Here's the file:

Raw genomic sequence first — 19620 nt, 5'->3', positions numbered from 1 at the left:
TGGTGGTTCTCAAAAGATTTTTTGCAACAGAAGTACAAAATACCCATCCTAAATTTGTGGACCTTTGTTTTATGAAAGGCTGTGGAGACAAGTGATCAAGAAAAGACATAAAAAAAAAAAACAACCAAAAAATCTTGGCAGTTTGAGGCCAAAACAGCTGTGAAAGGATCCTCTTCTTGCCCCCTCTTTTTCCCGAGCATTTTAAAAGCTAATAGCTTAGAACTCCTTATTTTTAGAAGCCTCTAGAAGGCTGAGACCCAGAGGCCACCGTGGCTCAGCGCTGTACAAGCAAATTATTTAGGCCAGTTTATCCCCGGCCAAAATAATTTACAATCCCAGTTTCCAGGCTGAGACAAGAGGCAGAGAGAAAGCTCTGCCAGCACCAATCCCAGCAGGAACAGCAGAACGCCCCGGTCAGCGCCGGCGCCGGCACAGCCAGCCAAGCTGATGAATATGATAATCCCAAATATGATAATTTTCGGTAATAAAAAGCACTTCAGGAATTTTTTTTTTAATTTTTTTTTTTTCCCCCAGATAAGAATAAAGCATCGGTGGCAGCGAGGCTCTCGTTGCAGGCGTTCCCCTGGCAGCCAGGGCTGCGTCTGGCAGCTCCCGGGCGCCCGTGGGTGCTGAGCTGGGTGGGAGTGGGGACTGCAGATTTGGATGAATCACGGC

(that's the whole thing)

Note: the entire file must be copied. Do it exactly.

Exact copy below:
Raw genomic sequence first — 19620 nt, 5'->3', positions numbered from 1 at the left:
TGGTGGTTCTCAAAAGATTTTTTGCAACAGAAGTACAAAATACCCATCCTAAATTTGTGGACCTTTGTTTTATGAAAGGCTGTGGAGACAAGTGATCAAGAAAAGACATAAAAAAAAAAAACAACCAAAAAATCTTGGCAGTTTGAGGCCAAAACAGCTGTGAAAGGATCCTCTTCTTGCCCCCTCTTTTTCCCGAGCATTTTAAAAGCTAATAGCTTAGAACTCCTTATTTTTAGAAGCCTCTAGAAGGCTGAGACCCAGAGGCCACCGTGGCTCAGCGCTGTACAAGCAAATTATTTAGGCCAGTTTATCCCCGGCCAAAATAATTTACAATCCCAGTTTCCAGGCTGAGACAAGAGGCAGAGAGAAAGCTCTGCCAGCACCAATCCCAGCAGGAACAGCAGAACGCCCCGGTCAGCGCCGGCGCCGGCACAGCCAGCCAAGCTGATGAATATGATAATCCCAAATATGATAATTTTCGGTAATAAAAAGCACTTCAGGAATTTTTTTTTTAATTTTTTTTTTTTCCCCCAGATAAGAATAAAGCATCGGTGGCAGCGAGGCTCTCGTTGCAGGCGTTCCCCTGGCAGCCAGGGCTGCGTCTGGCAGCTCCCGGGCGCCCGTGGGTGCTGAGCTGGGTGGGAGTGGGGACTGCAGATTTGGATGAATCACGGC